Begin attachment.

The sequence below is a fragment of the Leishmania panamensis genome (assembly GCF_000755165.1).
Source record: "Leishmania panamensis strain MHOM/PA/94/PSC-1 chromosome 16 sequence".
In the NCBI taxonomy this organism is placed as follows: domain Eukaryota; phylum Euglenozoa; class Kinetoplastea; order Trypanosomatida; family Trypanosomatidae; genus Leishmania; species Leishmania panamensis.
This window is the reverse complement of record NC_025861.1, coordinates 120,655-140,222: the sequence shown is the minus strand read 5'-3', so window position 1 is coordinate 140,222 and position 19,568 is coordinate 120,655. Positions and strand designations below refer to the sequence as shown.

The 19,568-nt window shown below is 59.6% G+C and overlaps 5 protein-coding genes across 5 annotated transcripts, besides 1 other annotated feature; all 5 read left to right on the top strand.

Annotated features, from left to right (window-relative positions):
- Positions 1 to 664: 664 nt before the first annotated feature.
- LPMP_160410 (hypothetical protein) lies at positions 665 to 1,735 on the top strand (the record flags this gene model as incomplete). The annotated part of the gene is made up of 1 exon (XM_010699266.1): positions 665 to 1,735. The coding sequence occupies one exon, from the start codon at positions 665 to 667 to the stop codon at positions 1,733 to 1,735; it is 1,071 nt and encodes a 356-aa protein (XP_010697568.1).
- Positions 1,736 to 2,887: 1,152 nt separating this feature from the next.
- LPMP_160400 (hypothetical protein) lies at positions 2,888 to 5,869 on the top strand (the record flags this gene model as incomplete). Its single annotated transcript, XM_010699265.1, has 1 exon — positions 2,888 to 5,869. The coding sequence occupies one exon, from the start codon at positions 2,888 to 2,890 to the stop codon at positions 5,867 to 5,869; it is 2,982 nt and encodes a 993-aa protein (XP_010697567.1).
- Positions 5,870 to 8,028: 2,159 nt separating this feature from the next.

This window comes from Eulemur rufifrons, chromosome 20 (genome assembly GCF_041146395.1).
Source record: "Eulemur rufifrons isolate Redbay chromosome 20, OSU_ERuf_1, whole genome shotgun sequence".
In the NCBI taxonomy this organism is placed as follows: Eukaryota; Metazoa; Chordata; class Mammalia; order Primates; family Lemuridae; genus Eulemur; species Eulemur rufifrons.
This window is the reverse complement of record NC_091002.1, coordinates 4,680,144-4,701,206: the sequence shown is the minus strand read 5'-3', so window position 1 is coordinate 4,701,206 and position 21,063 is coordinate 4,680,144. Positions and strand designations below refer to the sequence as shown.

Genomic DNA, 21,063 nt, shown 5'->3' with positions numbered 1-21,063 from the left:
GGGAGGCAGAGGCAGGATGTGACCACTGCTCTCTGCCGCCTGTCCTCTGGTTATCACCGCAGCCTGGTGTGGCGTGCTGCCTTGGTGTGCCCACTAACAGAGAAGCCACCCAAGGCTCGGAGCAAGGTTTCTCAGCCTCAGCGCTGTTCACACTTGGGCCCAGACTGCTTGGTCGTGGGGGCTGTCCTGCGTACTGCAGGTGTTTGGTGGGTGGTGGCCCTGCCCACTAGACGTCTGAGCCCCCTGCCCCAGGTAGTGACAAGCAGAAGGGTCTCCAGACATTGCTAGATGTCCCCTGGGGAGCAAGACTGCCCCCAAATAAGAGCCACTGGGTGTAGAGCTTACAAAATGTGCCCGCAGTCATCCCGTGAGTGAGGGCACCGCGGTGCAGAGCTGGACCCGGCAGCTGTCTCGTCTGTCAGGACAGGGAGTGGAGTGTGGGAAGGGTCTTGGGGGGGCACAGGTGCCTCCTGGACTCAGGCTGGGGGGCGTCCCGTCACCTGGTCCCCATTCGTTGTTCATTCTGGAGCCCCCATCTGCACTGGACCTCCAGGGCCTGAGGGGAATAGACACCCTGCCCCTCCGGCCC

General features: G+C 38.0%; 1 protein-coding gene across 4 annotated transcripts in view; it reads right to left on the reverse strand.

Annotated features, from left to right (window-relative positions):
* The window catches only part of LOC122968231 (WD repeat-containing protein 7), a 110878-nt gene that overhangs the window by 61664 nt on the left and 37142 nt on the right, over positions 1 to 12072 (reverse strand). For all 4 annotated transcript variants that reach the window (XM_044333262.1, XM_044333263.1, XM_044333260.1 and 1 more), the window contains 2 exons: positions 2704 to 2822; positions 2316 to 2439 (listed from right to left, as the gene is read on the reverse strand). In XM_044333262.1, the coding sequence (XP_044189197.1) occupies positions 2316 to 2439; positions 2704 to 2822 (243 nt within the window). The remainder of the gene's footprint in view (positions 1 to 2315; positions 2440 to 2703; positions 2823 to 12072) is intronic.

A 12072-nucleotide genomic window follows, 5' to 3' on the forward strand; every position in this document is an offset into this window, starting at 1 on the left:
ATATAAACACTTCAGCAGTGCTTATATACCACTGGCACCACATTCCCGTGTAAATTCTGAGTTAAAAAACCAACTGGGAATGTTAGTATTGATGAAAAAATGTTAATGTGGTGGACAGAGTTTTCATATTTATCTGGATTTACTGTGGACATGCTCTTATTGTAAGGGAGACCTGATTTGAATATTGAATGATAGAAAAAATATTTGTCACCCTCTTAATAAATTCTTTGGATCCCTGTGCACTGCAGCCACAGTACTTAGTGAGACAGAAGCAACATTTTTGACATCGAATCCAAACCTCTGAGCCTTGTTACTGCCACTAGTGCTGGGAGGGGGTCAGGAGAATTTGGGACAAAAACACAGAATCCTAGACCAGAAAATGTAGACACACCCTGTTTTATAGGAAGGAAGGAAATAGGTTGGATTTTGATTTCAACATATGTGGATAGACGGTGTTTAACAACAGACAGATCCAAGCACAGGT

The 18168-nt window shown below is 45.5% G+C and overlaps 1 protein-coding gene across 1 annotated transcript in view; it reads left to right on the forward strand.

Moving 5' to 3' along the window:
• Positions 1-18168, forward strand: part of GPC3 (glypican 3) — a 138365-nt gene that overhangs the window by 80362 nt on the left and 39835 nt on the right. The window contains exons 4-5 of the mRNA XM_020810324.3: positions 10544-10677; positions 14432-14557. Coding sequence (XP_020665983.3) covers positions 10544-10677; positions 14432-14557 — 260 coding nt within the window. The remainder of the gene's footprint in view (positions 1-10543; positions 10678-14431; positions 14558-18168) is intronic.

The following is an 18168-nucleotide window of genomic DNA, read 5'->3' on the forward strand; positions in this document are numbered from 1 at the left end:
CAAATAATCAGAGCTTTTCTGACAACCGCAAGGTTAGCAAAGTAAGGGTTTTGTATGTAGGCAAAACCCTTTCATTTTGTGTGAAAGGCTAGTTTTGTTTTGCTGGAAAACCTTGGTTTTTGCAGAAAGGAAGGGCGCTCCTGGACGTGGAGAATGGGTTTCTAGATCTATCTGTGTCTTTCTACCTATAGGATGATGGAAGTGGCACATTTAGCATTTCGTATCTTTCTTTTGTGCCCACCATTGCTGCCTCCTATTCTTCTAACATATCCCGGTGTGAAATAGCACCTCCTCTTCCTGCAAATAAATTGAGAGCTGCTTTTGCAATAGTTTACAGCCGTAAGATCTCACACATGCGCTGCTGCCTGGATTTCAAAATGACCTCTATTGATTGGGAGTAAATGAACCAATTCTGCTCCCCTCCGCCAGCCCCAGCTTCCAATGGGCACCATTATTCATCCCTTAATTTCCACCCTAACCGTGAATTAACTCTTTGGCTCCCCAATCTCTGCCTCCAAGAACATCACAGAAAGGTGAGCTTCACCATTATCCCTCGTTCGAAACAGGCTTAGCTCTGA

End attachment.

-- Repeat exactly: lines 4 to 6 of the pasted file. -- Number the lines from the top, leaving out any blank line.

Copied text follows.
This window is the reverse complement of record NC_025861.1, coordinates 120,655-140,222: the sequence shown is the minus strand read 5'-3', so window position 1 is coordinate 140,222 and position 19,568 is coordinate 120,655. Positions and strand designations below refer to the sequence as shown.

The 19,568-nt window shown below is 59.6% G+C and overlaps 5 protein-coding genes across 5 annotated transcripts, besides 1 other annotated feature; all 5 read left to right on the top strand.

Annotated features, from left to right (window-relative positions):